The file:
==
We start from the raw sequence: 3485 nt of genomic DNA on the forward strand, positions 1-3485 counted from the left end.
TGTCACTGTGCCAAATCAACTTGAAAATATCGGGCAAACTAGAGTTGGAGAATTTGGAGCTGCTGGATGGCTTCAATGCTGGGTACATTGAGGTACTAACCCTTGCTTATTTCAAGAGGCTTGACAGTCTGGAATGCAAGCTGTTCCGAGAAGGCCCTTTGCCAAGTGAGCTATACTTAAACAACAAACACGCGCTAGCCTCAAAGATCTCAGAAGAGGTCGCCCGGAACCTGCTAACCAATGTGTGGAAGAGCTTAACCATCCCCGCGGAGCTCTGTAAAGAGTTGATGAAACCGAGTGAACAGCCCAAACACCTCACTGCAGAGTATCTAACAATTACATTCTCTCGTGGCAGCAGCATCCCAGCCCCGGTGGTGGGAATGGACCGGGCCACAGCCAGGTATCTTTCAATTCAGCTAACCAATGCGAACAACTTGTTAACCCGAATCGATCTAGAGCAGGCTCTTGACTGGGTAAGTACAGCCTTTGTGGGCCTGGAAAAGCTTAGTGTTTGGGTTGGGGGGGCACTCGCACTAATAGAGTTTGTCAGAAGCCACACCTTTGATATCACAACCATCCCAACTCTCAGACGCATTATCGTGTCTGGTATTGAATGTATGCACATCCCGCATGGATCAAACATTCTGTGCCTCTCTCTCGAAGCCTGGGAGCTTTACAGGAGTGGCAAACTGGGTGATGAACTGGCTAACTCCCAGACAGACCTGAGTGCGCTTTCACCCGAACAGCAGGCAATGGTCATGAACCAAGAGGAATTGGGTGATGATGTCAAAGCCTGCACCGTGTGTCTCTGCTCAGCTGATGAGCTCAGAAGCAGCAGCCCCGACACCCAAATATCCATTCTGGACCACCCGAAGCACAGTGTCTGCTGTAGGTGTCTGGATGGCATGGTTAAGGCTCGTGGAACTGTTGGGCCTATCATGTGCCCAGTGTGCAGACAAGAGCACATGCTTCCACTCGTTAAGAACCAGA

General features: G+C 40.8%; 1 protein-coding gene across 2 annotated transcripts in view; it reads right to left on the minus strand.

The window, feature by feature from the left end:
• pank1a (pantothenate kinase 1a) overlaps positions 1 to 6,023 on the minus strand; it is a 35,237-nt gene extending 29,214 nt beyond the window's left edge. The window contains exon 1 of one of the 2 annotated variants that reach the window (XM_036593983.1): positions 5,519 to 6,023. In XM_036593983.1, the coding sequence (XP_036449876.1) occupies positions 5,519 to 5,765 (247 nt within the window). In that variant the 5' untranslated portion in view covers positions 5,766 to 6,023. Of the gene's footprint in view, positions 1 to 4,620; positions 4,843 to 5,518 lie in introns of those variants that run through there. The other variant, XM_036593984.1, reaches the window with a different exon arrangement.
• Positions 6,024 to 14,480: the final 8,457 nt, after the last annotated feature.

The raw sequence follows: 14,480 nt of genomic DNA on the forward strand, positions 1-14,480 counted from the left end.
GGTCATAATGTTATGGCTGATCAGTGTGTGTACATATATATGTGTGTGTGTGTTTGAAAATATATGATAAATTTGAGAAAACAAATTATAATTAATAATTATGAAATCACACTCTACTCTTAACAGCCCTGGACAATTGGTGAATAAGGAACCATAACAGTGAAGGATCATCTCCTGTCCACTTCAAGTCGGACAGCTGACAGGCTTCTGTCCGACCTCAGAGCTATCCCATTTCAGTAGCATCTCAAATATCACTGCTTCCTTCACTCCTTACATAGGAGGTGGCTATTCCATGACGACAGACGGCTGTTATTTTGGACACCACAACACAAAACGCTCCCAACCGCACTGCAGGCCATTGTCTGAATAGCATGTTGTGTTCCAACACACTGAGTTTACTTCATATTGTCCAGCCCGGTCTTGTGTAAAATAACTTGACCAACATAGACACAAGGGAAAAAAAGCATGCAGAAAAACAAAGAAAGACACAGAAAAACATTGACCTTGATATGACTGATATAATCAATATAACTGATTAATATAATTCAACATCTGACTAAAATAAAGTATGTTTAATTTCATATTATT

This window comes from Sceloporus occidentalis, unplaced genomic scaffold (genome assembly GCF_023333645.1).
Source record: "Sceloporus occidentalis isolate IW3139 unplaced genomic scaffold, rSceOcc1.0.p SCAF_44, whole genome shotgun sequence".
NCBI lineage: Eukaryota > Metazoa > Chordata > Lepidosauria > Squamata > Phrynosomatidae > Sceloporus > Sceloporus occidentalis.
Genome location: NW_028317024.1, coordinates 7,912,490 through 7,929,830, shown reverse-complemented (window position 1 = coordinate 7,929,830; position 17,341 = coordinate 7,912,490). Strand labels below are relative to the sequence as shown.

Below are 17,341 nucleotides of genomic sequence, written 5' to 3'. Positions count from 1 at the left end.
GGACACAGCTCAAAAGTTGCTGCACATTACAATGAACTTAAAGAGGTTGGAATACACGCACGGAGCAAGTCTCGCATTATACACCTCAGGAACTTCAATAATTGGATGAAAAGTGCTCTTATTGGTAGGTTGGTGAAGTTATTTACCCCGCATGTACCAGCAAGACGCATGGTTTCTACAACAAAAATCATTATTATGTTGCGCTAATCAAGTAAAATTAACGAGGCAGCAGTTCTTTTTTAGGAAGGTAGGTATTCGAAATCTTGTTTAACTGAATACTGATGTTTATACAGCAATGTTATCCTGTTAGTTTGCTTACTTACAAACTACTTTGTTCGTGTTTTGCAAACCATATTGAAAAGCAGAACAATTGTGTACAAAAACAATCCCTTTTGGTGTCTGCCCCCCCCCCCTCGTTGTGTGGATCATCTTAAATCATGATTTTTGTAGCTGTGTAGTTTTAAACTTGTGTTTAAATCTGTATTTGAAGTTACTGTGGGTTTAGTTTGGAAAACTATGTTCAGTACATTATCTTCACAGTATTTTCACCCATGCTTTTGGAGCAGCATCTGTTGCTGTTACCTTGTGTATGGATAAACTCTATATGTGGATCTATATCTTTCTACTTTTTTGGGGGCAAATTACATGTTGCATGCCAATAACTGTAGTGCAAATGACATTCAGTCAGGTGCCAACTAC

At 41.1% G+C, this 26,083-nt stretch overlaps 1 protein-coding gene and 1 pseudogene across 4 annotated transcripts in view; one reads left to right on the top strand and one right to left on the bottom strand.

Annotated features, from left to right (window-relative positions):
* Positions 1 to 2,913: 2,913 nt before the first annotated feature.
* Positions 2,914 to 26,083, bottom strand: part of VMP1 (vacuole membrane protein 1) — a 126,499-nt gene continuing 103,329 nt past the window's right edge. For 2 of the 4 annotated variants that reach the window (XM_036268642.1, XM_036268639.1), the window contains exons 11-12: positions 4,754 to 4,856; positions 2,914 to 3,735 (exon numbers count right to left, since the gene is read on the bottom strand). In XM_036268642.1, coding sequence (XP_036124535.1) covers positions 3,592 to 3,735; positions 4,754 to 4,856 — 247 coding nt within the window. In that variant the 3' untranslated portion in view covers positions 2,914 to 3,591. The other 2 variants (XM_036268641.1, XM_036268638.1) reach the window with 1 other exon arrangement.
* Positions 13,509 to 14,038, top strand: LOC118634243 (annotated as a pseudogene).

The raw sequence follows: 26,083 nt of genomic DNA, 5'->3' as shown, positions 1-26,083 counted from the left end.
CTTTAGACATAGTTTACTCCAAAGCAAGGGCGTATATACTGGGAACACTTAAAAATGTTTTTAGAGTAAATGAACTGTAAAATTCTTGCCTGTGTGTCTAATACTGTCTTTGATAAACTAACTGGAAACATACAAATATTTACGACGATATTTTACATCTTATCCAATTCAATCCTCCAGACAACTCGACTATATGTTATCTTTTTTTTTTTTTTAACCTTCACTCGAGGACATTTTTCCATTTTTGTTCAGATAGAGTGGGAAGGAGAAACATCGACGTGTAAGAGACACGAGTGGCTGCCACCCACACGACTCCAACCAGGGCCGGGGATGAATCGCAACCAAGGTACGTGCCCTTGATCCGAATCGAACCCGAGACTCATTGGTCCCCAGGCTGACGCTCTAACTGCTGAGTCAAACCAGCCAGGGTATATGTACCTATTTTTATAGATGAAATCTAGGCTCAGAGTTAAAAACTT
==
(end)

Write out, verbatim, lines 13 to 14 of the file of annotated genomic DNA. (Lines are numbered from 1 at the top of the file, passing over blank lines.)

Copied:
Below are 17,341 nucleotides of genomic sequence, written 5' to 3'. Positions count from 1 at the left end.
GGACACAGCTCAAAAGTTGCTGCACATTACAATGAACTTAAAGAGGTTGGAATACACGCACGGAGCAAGTCTCGCATTATACACCTCAGGAACTTCAATAATTGGATGAAAAGTGCTCTTATTGGTAGGTTGGTGAAGTTATTTACCCCGCATGTACCAGCAAGACGCATGGTTTCTACAACAAAAATCATTATTATGTTGCGCTAATCAAGTAAAATTAACGAGGCAGCAGTTCTTTTTTAGGAAGGTAGGTATTCGAAATCTTGTTTAACTGAATACTGATGTTTATACAGCAATGTTATCCTGTTAGTTTGCTTACTTACAAACTACTTTGTTCGTGTTTTGCAAACCATATTGAAAAGCAGAACAATTGTGTACAAAAACAATCCCTTTTGGTGTCTGCCCCCCCCCCCTCGTTGTGTGGATCATCTTAAATCATGATTTTTGTAGCTGTGTAGTTTTAAACTTGTGTTTAAATCTGTATTTGAAGTTACTGTGGGTTTAGTTTGGAAAACTATGTTCAGTACATTATCTTCACAGTATTTTCACCCATGCTTTTGGAGCAGCATCTGTTGCTGTTACCTTGTGTATGGATAAACTCTATATGTGGATCTATATCTTTCTACTTTTTTGGGGGCAAATTACATGTTGCATGCCAATAACTGTAGTGCAAATGACATTCAGTCAGGTGCCAACTAC